Posted on April 29, 2018

Concepts in Programming Languages I

  1. Read and make notes on chapters 3 (on LISP) & 5 (on ALGOL) of Mitchell (2003). In your notes, pay particular attention to motivation and new innovations of the language.

  2. An author writes

    Most successful language design efforts share three important characteristics:

    • Motivating Application: The language was designed so that a specific kind of program could be written more easily,

    • Abstract Machine: There is a simple and unambiguous program execution model, and

    • Theoretical Foundations: Theoretical understanding was the basis for including certain capabilities and omitting others.

    Briefly discuss the merits and/or shortcomings of the above three statements, giving examples and/or counterexamples from procedural, applicative, logical, and/or object-oriented programming languages.

  3. For the programming languages FORTRAN, LISP, Java, C, C++ and ML briefly discuss and evaluate their typing disciplines.

  4. Consider the following two program fragments:

    ( defvar x 1 )
    ( defun g(z) (+ x z) )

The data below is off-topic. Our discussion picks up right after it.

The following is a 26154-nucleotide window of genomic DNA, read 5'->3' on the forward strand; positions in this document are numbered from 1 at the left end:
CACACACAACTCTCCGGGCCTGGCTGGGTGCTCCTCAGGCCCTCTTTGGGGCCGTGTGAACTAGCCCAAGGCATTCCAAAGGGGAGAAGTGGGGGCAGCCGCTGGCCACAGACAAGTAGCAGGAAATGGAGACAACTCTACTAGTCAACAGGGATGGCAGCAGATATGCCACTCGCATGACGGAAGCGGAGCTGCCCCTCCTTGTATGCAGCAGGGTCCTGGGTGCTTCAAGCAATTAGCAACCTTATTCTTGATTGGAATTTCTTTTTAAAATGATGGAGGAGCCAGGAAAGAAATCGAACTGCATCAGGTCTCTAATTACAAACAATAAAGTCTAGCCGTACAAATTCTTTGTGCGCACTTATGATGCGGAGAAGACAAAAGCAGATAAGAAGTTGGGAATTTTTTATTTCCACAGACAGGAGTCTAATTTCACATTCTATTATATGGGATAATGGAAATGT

( defun f(y)
     (+ (g 1)
        ( let
           ( ( x (+ y 3) ) )
               g(+ y x)
               ) ) ) )
    ( f 2 )
    val x = 1 ;
    fun g(z) = x + z ;
    fun f(y)
    = g(1) +
         val x = y + 3
      end ;
    f(2) ;

    What are their respective output values when run in their corresponding interpreters? Justify your answer, relating it to the concepts in the course.

  5. Give an overview of the LISP abstract machine (or execution model) and comment on its merits and drawbacks from the viewpoints of programming, compilation, execution, etc.

  6. Define the following parameter-passing mechanisms: pass-by-value,pass-by-reference, pass-by value/result, and pass-by-name. Briefly comment on their merits and drawbacks.

  7. What is aliasing in the context of programming languages? Explain the contexts in which it arises and provide examples of the phenomenon.

  8. As many exam questions as you would like me to mark.

Mitchell, J.C., 2003. Concepts in programming languages. Cambridge University Press.